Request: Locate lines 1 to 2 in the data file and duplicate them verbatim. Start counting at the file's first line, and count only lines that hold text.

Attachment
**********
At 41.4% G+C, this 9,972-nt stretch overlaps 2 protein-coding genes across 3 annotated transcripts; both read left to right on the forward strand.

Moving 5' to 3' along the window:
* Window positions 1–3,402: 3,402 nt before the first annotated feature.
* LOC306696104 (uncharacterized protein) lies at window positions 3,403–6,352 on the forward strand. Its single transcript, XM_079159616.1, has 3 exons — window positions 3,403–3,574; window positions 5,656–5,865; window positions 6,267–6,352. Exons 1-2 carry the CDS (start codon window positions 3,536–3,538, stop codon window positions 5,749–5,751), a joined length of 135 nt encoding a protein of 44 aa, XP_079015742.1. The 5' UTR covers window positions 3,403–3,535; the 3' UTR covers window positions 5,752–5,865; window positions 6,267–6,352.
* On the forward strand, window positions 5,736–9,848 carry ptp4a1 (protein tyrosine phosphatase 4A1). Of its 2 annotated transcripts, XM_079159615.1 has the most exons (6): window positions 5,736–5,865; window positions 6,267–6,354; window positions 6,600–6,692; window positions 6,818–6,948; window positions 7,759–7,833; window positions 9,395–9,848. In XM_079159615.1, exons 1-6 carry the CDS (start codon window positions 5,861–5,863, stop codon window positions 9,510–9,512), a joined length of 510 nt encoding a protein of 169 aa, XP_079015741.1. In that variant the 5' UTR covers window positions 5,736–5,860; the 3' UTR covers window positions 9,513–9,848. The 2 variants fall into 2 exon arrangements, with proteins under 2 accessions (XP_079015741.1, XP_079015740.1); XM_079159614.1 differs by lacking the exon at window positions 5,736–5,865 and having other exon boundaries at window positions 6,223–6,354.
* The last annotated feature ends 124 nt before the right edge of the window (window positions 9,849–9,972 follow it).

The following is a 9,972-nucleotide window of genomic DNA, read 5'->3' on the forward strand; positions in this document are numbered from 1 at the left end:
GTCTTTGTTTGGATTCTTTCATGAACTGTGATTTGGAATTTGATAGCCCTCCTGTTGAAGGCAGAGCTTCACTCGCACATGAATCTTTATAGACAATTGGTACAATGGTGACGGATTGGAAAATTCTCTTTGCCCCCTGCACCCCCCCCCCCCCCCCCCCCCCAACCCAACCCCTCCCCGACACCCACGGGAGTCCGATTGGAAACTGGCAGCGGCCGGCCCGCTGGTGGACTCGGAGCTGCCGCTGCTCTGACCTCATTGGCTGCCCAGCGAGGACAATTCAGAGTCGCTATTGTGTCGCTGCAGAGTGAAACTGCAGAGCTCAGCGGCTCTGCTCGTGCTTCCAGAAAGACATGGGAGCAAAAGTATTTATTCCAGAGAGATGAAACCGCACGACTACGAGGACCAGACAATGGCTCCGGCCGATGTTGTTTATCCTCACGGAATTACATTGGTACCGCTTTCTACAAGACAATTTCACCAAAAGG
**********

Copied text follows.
At 41.4% G+C, this 9,972-nt stretch overlaps 2 protein-coding genes across 3 annotated transcripts; both read left to right on the forward strand.

Moving 5' to 3' along the window: